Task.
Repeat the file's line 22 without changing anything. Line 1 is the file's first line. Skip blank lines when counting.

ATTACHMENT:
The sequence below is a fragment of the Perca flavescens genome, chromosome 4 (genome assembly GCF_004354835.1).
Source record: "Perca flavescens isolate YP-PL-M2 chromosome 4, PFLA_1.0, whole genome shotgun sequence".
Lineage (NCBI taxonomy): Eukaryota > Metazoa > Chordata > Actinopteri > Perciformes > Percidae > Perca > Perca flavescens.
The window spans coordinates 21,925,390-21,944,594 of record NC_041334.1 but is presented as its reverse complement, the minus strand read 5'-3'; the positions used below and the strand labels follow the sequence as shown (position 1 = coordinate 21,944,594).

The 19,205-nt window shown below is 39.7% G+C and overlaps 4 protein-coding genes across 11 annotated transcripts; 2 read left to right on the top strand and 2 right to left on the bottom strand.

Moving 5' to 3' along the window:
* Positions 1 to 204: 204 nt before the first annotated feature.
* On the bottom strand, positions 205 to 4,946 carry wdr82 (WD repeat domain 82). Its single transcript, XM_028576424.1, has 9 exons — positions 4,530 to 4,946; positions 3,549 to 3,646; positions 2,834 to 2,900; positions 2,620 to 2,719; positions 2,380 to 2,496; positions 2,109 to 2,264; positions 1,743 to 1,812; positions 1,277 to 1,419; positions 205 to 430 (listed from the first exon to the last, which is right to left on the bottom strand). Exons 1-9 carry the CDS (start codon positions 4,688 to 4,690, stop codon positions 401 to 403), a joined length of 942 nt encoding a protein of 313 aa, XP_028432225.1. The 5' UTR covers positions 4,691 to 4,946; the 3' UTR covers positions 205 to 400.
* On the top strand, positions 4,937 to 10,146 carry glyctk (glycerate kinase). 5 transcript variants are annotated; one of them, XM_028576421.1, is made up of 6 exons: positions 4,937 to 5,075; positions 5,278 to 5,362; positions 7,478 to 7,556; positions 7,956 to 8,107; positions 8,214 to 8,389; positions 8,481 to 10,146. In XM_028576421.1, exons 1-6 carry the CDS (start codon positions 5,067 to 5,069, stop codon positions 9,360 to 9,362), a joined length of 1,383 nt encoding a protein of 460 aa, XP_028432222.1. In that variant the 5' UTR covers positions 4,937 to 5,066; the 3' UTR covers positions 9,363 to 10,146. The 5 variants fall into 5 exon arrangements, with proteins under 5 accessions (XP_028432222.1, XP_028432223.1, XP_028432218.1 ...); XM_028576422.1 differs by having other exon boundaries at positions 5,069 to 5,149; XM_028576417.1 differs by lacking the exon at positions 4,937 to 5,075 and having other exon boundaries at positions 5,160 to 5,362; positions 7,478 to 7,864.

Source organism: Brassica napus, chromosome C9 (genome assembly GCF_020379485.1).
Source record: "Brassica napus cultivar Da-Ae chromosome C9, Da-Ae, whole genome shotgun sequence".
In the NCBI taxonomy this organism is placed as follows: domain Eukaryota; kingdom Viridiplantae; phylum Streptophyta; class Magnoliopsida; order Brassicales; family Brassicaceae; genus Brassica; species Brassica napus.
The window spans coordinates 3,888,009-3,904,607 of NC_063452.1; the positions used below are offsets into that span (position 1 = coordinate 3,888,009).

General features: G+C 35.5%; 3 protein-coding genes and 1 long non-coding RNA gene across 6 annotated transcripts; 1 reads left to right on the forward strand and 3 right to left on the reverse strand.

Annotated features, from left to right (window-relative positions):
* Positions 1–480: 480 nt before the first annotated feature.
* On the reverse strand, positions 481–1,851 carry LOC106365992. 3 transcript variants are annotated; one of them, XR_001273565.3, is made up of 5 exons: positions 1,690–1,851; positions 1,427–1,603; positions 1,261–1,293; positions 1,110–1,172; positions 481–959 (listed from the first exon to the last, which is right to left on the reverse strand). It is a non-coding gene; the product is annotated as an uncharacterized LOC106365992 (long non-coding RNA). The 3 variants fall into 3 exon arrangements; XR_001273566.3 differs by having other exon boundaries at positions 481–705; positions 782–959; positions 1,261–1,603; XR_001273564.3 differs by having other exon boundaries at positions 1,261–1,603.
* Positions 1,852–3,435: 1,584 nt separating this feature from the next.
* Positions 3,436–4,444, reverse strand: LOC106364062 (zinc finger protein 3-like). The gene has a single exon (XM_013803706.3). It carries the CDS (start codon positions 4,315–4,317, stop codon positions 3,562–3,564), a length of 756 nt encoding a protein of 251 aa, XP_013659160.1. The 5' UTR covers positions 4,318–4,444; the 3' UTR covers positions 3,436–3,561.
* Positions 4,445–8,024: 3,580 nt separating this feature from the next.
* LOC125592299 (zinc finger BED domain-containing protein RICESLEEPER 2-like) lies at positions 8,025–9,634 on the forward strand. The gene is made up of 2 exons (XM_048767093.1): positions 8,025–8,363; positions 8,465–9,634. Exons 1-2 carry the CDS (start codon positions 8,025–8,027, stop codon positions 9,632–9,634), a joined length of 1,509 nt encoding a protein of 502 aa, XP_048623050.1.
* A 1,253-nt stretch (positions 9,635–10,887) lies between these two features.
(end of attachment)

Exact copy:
* A 1,253-nt stretch (positions 9,635–10,887) lies between these two features.